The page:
This last bit of Predator 2 is meant to be a call back to the first when Dutch survives a nuclear blast initiated by the Predator in that film.  This one’s arm is severed before that can happen, thus saving much of Los Angeles.  Oddly enough, “saving” is sort of a theme in this one, and shall be my Catholic “in” for it.  The Predator does not go about it in the most Christian of ways, though that should not be surprising.  Kudos for the pro-life moment when it does not murder Detective Cantrell.  Gee, I wonder why it did that?  In any case, the Predator is not killing indiscriminately.  Instead, it is going after those that it believes are a threat.  That is kind of vague.  Going back to the original, these creatures seem to hunt only those they believe capable of violence, a sort of warrior code, if you will.  If you are toting a gun or a blade, then it interprets that person as being capable of using it.  In this film specifically, it seems to focus most of its energies on the criminals in the city, though it also goes after authority figures that are pursuing it.  One could make the argument that it is a vigilante form of justice.  This is problematic from a Catholic point of view.  Though this point has been made in other reviews, here it is a little more prominent given that everyone is pursuing the same tactics.  This makes it hard to gauge who are the good guys and bad guys at times, which is also an issue.  Of course, it would be silly of anyone in such a film to suggest that they turn the other cheek.  This is what Jesus wants of all of us.  The person that can do so is also less likely to fall victim to a Predator, of the alien variety to be clear.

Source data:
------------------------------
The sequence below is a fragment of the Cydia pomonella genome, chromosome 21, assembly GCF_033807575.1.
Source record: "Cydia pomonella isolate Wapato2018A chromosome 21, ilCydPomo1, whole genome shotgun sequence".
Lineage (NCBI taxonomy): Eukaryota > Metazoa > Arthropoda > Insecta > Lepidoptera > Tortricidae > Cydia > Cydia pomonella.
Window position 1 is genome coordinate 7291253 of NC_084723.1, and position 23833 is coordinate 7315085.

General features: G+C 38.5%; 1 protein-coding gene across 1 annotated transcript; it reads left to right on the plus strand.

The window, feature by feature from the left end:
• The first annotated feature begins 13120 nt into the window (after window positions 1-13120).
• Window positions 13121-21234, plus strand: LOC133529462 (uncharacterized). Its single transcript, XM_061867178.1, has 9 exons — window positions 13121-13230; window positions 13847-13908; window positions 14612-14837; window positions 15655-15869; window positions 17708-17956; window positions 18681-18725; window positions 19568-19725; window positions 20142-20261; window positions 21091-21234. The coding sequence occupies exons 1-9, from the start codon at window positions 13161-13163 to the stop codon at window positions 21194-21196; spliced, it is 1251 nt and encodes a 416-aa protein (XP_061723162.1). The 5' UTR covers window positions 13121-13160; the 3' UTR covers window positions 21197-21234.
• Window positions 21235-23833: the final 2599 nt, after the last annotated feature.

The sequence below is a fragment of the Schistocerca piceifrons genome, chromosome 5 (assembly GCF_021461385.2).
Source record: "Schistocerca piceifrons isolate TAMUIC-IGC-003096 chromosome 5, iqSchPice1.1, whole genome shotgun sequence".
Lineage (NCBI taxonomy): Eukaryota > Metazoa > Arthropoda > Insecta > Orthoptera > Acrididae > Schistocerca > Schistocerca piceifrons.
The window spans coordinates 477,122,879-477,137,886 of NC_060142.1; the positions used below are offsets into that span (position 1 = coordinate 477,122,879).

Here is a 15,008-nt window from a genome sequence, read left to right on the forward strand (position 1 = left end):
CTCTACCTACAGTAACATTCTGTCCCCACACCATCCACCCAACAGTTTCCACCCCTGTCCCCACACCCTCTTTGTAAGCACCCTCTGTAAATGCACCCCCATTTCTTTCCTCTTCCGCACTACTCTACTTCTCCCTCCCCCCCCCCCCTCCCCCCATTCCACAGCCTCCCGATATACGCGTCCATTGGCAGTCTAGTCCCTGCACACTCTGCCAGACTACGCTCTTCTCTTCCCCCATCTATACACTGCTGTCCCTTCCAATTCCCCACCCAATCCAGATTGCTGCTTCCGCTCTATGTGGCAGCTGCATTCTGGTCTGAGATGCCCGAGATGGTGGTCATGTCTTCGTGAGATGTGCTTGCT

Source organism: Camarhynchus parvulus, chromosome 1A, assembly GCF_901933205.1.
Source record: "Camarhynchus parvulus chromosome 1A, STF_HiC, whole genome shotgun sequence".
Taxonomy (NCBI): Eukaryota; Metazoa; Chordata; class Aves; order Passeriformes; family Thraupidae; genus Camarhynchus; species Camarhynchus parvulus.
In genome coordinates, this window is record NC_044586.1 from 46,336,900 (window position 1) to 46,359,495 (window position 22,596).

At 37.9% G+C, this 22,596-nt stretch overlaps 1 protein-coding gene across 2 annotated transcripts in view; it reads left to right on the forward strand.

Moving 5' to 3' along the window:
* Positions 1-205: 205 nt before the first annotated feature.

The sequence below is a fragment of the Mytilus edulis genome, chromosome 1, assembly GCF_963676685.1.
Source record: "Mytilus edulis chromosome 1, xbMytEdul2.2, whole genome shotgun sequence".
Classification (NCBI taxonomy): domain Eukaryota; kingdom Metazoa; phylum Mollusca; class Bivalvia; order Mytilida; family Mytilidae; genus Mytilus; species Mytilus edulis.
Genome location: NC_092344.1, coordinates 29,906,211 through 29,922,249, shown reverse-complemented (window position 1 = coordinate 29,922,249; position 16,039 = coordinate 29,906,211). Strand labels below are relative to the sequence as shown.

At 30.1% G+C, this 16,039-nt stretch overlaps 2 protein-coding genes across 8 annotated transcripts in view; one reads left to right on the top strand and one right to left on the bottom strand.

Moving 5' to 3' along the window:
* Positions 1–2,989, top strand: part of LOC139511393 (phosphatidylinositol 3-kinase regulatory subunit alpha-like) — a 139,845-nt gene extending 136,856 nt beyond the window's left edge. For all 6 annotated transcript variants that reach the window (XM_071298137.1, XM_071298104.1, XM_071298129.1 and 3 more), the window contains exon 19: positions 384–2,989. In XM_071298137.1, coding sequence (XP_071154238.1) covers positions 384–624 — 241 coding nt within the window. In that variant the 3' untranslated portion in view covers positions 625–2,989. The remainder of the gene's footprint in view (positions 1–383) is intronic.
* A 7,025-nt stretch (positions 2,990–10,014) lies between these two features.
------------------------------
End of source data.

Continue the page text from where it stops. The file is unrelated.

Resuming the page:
Apologies for the pun, but Predator 2 does not leave much to be remembered.  This particularly stands out with Detective Lambert’s character, who is meant to be the comedic relief.  This film, like the last one, did not need such antics.  That is why this one can only be a pale comparison to the first.  It is not the worst film I have ever seen, and if you must see it in order to complete your viewing of the entire franchise, then knock yourselves out.  It is just not very interesting.


4 thoughts on “Predator 2, by Albert W. Vogt III

Leave a Reply

Fill in your details below or click an icon to log in: Logo

You are commenting using your account. Log Out /  Change )

Twitter picture

You are commenting using your Twitter account. Log Out /  Change )

Facebook photo

You are commenting using your Facebook account. Log Out /  Change )

Connecting to %s